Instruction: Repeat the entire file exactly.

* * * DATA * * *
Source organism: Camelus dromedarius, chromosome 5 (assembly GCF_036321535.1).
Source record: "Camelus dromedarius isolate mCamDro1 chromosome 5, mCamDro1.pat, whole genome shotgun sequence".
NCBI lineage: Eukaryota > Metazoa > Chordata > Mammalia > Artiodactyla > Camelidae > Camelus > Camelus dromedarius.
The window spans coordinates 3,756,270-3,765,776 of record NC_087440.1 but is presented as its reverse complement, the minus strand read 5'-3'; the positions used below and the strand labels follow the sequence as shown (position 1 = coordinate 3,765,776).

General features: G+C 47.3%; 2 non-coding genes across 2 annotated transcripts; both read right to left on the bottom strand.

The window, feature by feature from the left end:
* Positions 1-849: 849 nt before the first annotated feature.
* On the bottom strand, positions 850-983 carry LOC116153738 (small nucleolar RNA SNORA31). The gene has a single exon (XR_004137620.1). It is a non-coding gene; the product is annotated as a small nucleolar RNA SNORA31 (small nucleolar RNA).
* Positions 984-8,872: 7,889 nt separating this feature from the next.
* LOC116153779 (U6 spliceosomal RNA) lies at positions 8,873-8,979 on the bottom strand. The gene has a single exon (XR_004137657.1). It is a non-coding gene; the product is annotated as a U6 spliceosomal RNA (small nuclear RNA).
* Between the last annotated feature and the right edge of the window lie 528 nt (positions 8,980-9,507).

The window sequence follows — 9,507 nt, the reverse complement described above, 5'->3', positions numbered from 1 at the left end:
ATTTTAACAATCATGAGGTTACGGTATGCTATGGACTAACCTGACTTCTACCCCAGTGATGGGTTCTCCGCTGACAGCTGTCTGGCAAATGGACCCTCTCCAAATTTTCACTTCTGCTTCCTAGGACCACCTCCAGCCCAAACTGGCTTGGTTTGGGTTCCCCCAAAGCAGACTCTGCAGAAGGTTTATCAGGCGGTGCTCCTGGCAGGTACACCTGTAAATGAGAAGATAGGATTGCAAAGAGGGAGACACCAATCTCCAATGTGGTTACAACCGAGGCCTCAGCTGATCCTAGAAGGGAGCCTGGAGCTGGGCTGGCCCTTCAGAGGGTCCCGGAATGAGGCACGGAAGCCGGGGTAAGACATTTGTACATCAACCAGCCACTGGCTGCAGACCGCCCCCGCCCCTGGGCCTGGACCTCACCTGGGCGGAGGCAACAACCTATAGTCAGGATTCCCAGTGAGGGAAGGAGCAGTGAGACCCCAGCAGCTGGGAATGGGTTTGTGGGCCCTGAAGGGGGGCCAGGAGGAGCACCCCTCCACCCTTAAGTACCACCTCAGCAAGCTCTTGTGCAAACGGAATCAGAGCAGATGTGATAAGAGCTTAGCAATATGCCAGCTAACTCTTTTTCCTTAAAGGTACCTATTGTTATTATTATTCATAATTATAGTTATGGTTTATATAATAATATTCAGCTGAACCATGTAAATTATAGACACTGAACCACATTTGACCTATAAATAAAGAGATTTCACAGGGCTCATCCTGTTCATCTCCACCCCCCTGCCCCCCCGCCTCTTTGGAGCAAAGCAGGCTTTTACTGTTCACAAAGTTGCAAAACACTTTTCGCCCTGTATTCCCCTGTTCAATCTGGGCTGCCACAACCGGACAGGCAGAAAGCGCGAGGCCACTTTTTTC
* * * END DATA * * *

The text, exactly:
Source organism: Camelus dromedarius, chromosome 5 (assembly GCF_036321535.1).
Source record: "Camelus dromedarius isolate mCamDro1 chromosome 5, mCamDro1.pat, whole genome shotgun sequence".
NCBI lineage: Eukaryota > Metazoa > Chordata > Mammalia > Artiodactyla > Camelidae > Camelus > Camelus dromedarius.
The window spans coordinates 3,756,270-3,765,776 of record NC_087440.1 but is presented as its reverse complement, the minus strand read 5'-3'; the positions used below and the strand labels follow the sequence as shown (position 1 = coordinate 3,765,776).

General features: G+C 47.3%; 2 non-coding genes across 2 annotated transcripts; both read right to left on the bottom strand.

The window, feature by feature from the left end:
* Positions 1-849: 849 nt before the first annotated feature.
* On the bottom strand, positions 850-983 carry LOC116153738 (small nucleolar RNA SNORA31). The gene has a single exon (XR_004137620.1). It is a non-coding gene; the product is annotated as a small nucleolar RNA SNORA31 (small nucleolar RNA).
* Positions 984-8,872: 7,889 nt separating this feature from the next.
* LOC116153779 (U6 spliceosomal RNA) lies at positions 8,873-8,979 on the bottom strand. The gene has a single exon (XR_004137657.1). It is a non-coding gene; the product is annotated as a U6 spliceosomal RNA (small nuclear RNA).
* Between the last annotated feature and the right edge of the window lie 528 nt (positions 8,980-9,507).

The window sequence follows — 9,507 nt, the reverse complement described above, 5'->3', positions numbered from 1 at the left end:
ATTTTAACAATCATGAGGTTACGGTATGCTATGGACTAACCTGACTTCTACCCCAGTGATGGGTTCTCCGCTGACAGCTGTCTGGCAAATGGACCCTCTCCAAATTTTCACTTCTGCTTCCTAGGACCACCTCCAGCCCAAACTGGCTTGGTTTGGGTTCCCCCAAAGCAGACTCTGCAGAAGGTTTATCAGGCGGTGCTCCTGGCAGGTACACCTGTAAATGAGAAGATAGGATTGCAAAGAGGGAGACACCAATCTCCAATGTGGTTACAACCGAGGCCTCAGCTGATCCTAGAAGGGAGCCTGGAGCTGGGCTGGCCCTTCAGAGGGTCCCGGAATGAGGCACGGAAGCCGGGGTAAGACATTTGTACATCAACCAGCCACTGGCTGCAGACCGCCCCCGCCCCTGGGCCTGGACCTCACCTGGGCGGAGGCAACAACCTATAGTCAGGATTCCCAGTGAGGGAAGGAGCAGTGAGACCCCAGCAGCTGGGAATGGGTTTGTGGGCCCTGAAGGGGGGCCAGGAGGAGCACCCCTCCACCCTTAAGTACCACCTCAGCAAGCTCTTGTGCAAACGGAATCAGAGCAGATGTGATAAGAGCTTAGCAATATGCCAGCTAACTCTTTTTCCTTAAAGGTACCTATTGTTATTATTATTCATAATTATAGTTATGGTTTATATAATAATATTCAGCTGAACCATGTAAATTATAGACACTGAACCACATTTGACCTATAAATAAAGAGATTTCACAGGGCTCATCCTGTTCATCTCCACCCCCCTGCCCCCCCGCCTCTTTGGAGCAAAGCAGGCTTTTACTGTTCACAAAGTTGCAAAACACTTTTCGCCCTGTATTCCCCTGTTCAATCTGGGCTGCCACAACCGGACAGGCAGAAAGCGCGAGGCCACTTTTTTC